Nursing home negligence comes in many different forms, from failing to help an individual live at a certain level of hygiene, to leaving them out of social interactions. One of the most significant problems that can arise in cases of nursing home negligence, involves errors with medication.
Typically, most nursing home staff administer medication during a “med pass” – the process used to dispense medication to home patients. During this pass, a nurse may use a cart to hold the medication as she or he moves to each patient according to a clearly defined schedule. Failing to organize this medication properly, sort it into the right quantities, or deliver it to patients at the correct times, are all examples of nursing home neglect.
Examples of Medication Errors
There are a number of ways in which nursing home negligence may occur in relation to medication, below are just some examples.
- Crushing medication that should be taken whole.
- Not providing adequate fluids with medications – often medications come with instructions to allow the patients to drink a certain amount of water when taking a pill or capsule.
- Inadequate precautions regarding foods or antacids to be taken with medications – many prescription medications request that the patient take the medicine with or after food. Nursing home staff should ensure that patients are able to follow the instructions given.
- Failure to properly mix medication – numerous medications used in nursing homes may require some mixing before they can be used by the patient. Without proper mixing, the nursing home staff may be placing the resident at risk.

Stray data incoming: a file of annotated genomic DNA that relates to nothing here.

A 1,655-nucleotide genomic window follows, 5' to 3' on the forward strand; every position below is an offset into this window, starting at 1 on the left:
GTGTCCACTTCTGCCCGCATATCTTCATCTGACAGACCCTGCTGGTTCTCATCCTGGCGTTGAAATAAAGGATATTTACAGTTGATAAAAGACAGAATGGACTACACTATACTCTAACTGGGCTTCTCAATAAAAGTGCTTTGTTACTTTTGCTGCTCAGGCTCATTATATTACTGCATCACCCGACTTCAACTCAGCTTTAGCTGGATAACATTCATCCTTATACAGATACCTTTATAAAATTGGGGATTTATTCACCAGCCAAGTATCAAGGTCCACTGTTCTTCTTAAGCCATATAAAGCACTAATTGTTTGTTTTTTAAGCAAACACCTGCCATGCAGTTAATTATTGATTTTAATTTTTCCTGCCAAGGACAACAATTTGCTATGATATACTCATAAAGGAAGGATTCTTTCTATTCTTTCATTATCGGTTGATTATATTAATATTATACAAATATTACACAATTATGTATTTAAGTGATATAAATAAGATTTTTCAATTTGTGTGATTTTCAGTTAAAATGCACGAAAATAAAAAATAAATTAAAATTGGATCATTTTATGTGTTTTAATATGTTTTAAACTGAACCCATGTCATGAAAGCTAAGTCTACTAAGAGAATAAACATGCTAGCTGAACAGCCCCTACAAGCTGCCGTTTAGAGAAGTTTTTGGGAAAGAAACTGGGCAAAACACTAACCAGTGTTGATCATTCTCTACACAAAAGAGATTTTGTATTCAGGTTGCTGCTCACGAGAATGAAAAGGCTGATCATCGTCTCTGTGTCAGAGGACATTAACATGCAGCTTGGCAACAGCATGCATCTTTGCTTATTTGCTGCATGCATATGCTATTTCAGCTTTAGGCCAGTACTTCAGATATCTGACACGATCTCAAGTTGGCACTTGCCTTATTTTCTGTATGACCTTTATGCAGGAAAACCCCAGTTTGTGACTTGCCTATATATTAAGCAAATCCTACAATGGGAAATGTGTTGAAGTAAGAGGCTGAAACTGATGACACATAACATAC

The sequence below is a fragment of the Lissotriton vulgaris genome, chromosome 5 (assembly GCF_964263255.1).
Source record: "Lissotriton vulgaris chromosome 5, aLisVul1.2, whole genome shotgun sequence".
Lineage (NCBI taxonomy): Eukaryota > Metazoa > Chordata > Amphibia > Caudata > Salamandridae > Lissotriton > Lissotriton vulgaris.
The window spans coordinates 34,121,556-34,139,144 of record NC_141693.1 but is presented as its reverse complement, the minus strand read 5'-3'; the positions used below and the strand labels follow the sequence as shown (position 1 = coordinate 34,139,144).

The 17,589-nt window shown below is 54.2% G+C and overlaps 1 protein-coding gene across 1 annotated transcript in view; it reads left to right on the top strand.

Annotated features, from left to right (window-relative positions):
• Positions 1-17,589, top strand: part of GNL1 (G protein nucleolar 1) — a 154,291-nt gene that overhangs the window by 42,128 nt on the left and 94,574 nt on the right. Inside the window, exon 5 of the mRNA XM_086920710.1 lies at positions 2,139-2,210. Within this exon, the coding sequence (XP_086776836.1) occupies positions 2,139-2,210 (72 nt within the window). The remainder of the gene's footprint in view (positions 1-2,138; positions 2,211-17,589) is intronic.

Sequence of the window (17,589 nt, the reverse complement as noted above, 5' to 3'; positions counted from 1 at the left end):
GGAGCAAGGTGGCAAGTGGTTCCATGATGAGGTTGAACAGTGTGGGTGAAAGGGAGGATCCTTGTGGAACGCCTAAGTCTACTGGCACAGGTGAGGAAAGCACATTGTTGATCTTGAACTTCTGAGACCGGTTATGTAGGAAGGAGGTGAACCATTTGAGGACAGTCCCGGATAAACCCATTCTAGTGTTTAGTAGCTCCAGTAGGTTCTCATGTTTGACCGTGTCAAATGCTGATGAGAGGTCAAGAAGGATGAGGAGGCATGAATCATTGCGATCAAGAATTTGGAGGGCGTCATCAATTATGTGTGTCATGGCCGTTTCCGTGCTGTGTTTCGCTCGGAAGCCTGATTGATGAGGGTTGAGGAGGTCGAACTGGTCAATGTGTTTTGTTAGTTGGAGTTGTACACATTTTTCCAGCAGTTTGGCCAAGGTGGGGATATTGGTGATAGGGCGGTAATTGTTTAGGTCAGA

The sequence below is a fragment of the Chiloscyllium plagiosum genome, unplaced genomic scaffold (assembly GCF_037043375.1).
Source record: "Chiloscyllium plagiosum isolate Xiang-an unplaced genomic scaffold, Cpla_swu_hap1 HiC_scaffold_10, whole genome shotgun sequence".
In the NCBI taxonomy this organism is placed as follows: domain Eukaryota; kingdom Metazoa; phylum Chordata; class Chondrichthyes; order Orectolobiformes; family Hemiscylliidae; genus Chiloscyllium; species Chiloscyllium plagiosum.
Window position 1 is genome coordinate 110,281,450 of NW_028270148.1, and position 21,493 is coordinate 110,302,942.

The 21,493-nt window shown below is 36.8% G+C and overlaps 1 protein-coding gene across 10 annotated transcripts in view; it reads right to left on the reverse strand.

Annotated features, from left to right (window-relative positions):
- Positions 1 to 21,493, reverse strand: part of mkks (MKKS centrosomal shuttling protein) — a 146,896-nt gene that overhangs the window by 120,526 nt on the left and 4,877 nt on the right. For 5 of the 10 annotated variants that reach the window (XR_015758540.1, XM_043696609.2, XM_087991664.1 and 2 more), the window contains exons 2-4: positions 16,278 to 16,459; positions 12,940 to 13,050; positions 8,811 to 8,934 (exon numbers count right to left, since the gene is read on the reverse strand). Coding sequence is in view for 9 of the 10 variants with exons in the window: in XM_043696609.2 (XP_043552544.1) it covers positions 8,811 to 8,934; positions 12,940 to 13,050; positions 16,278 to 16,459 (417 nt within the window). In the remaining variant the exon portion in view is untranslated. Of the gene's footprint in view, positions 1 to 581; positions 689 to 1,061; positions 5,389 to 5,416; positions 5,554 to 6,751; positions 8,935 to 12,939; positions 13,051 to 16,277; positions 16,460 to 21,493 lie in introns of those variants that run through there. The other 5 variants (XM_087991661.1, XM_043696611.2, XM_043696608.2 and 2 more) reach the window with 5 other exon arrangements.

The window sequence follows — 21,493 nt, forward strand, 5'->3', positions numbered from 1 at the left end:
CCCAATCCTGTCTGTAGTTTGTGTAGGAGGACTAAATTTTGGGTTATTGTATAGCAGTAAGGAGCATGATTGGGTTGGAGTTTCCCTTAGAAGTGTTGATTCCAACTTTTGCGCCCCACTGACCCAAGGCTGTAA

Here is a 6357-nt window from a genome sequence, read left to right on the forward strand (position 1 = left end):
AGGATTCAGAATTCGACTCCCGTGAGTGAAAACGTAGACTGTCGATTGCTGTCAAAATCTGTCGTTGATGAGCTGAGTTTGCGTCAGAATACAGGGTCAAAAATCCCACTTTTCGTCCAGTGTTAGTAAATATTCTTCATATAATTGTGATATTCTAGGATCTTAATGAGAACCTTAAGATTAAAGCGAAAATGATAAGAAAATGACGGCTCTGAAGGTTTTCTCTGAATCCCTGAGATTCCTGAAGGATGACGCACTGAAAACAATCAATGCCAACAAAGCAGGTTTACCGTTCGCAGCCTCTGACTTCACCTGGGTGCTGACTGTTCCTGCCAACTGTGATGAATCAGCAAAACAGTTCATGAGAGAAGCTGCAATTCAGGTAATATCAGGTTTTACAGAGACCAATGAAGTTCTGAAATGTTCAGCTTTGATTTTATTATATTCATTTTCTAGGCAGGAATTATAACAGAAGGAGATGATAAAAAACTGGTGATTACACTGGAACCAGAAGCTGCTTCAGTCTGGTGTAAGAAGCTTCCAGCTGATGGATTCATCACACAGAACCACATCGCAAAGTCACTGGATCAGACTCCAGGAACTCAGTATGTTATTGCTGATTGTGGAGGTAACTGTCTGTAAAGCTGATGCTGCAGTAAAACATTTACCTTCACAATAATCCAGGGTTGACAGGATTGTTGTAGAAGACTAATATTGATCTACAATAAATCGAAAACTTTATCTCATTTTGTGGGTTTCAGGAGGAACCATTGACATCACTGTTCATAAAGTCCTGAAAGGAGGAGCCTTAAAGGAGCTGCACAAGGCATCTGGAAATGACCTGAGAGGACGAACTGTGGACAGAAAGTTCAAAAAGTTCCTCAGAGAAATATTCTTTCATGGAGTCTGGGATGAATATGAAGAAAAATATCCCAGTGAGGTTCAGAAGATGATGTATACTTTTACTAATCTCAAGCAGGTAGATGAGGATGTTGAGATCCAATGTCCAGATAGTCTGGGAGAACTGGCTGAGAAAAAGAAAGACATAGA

- Poor delivery of eye drops – some medicines need to be administered directly to the eye of the patient and the staff member must ensure that the drops make contact with the eye for a sufficient period of time.
- Improper use of inhalers – nursing home staff must be prepared to shake and position the inhalers required for certain patients.
- Allowing the patient to swallow sublingual tablets – many elderly patients struggle to use sublingual tablets. However, if the patient regularly misses a dose of a sublingual tablet, the elder’s medication will need to be changed accordingly.
Perhaps the biggest issue that many nursing facilities have when it comes to reducing incidents of abuse and negligence is that they are highly understaffed. The less help members of staff in a nursing home have, the more likely they are to end up feeling overworked and exhausted, which can lead to poor performance and bad moods.
At times, anything from nursing home residents, to unexpected events, or even other members of nursing home staff may end up distracting personnel during the delivery of medication, and this can lead to errors. What’s more, the person giving the medication may also feel rushed, leading to mistakes.
For more information on nursing home negligence and the types of lawsuit you may be able to file, please speak to an expert at Makarem & Associates today, either email firstname.lastname@example.org, or call 310.312.0299. Do not hesitate to consult with us, your consultation is at no cost.